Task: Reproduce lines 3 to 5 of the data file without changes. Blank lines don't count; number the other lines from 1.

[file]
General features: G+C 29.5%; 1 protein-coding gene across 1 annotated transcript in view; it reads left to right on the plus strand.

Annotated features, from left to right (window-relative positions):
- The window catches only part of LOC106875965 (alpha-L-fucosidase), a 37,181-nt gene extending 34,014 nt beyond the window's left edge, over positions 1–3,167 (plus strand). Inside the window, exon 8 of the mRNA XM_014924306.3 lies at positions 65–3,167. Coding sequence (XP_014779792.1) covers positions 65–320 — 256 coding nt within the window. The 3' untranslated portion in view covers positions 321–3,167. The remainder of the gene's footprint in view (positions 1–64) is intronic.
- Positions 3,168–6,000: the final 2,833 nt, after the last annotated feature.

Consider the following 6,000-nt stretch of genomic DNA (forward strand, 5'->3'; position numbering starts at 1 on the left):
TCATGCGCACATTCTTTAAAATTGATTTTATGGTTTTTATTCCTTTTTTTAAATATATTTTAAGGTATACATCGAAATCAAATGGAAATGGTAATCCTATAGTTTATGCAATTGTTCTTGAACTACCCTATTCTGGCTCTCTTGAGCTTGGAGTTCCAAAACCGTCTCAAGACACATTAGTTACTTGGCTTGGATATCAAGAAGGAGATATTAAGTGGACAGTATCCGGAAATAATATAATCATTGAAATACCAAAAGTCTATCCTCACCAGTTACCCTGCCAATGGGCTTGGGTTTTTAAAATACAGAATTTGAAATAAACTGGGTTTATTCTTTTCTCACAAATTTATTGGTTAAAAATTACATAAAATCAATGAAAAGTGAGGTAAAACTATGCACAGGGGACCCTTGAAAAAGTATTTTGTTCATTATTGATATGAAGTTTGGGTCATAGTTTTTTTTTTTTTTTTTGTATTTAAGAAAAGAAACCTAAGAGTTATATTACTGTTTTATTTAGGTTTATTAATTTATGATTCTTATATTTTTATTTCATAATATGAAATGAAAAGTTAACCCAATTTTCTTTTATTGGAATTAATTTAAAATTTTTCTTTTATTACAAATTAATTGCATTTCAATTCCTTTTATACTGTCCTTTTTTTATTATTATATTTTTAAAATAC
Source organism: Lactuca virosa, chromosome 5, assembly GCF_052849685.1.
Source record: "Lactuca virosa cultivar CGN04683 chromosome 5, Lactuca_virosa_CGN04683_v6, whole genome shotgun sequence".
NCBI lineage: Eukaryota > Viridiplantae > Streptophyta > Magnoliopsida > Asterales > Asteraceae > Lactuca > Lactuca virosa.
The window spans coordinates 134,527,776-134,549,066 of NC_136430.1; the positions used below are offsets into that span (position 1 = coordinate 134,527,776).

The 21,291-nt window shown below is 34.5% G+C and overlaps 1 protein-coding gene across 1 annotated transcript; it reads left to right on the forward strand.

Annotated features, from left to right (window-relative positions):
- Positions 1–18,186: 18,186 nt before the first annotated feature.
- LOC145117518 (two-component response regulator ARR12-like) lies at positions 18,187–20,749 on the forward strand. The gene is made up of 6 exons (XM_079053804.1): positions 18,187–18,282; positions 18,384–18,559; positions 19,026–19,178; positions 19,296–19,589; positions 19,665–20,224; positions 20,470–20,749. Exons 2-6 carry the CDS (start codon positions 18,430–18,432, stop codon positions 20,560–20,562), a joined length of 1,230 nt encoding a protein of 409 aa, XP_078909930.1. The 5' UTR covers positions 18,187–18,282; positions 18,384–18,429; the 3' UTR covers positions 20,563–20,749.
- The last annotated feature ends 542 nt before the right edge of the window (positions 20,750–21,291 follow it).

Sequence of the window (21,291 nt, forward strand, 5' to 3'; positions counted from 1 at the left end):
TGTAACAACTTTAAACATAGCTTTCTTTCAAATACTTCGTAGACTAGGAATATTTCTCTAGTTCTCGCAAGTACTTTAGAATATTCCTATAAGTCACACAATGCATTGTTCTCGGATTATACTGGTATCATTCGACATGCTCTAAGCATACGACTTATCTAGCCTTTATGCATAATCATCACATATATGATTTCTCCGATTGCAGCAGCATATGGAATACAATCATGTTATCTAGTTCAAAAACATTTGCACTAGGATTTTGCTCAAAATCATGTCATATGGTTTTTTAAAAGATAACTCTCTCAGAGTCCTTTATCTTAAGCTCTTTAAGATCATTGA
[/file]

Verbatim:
- The window catches only part of LOC106875965 (alpha-L-fucosidase), a 37,181-nt gene extending 34,014 nt beyond the window's left edge, over positions 1–3,167 (plus strand). Inside the window, exon 8 of the mRNA XM_014924306.3 lies at positions 65–3,167. Coding sequence (XP_014779792.1) covers positions 65–320 — 256 coding nt within the window. The 3' untranslated portion in view covers positions 321–3,167. The remainder of the gene's footprint in view (positions 1–64) is intronic.
- Positions 3,168–6,000: the final 2,833 nt, after the last annotated feature.

Consider the following 6,000-nt stretch of genomic DNA (forward strand, 5'->3'; position numbering starts at 1 on the left):